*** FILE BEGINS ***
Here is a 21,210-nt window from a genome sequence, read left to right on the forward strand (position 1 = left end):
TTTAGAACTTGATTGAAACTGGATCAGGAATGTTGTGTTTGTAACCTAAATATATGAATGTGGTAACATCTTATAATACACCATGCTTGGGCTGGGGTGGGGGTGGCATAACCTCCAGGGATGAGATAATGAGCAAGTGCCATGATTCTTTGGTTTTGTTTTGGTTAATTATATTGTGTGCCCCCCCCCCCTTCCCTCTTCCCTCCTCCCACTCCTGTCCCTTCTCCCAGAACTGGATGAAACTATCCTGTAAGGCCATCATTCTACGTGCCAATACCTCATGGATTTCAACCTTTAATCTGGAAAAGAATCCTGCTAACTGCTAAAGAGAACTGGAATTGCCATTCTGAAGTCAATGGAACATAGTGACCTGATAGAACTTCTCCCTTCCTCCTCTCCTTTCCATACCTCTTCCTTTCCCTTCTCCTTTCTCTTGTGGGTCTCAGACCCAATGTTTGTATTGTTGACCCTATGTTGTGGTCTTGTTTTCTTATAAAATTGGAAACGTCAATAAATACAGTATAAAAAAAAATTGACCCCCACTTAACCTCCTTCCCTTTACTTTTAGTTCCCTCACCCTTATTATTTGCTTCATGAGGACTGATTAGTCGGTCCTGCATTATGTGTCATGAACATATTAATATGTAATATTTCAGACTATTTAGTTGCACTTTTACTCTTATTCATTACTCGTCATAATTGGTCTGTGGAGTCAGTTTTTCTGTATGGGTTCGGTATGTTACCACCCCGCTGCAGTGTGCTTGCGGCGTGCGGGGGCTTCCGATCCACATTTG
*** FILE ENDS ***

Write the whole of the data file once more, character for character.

Here is a 21,210-nt window from a genome sequence, read left to right on the forward strand (position 1 = left end):
TTTAGAACTTGATTGAAACTGGATCAGGAATGTTGTGTTTGTAACCTAAATATATGAATGTGGTAACATCTTATAATACACCATGCTTGGGCTGGGGTGGGGGTGGCATAACCTCCAGGGATGAGATAATGAGCAAGTGCCATGATTCTTTGGTTTTGTTTTGGTTAATTATATTGTGTGCCCCCCCCCCCTTCCCTCTTCCCTCCTCCCACTCCTGTCCCTTCTCCCAGAACTGGATGAAACTATCCTGTAAGGCCATCATTCTACGTGCCAATACCTCATGGATTTCAACCTTTAATCTGGAAAAGAATCCTGCTAACTGCTAAAGAGAACTGGAATTGCCATTCTGAAGTCAATGGAACATAGTGACCTGATAGAACTTCTCCCTTCCTCCTCTCCTTTCCATACCTCTTCCTTTCCCTTCTCCTTTCTCTTGTGGGTCTCAGACCCAATGTTTGTATTGTTGACCCTATGTTGTGGTCTTGTTTTCTTATAAAATTGGAAACGTCAATAAATACAGTATAAAAAAAAATTGACCCCCACTTAACCTCCTTCCCTTTACTTTTAGTTCCCTCACCCTTATTATTTGCTTCATGAGGACTGATTAGTCGGTCCTGCATTATGTGTCATGAACATATTAATATGTAATATTTCAGACTATTTAGTTGCACTTTTACTCTTATTCATTACTCGTCATAATTGGTCTGTGGAGTCAGTTTTTCTGTATGGGTTCGGTATGTTACCACCCCGCTGCAGTGTGCTTGCGGCGTGCGGGGGCTTCCGATCCACATTTG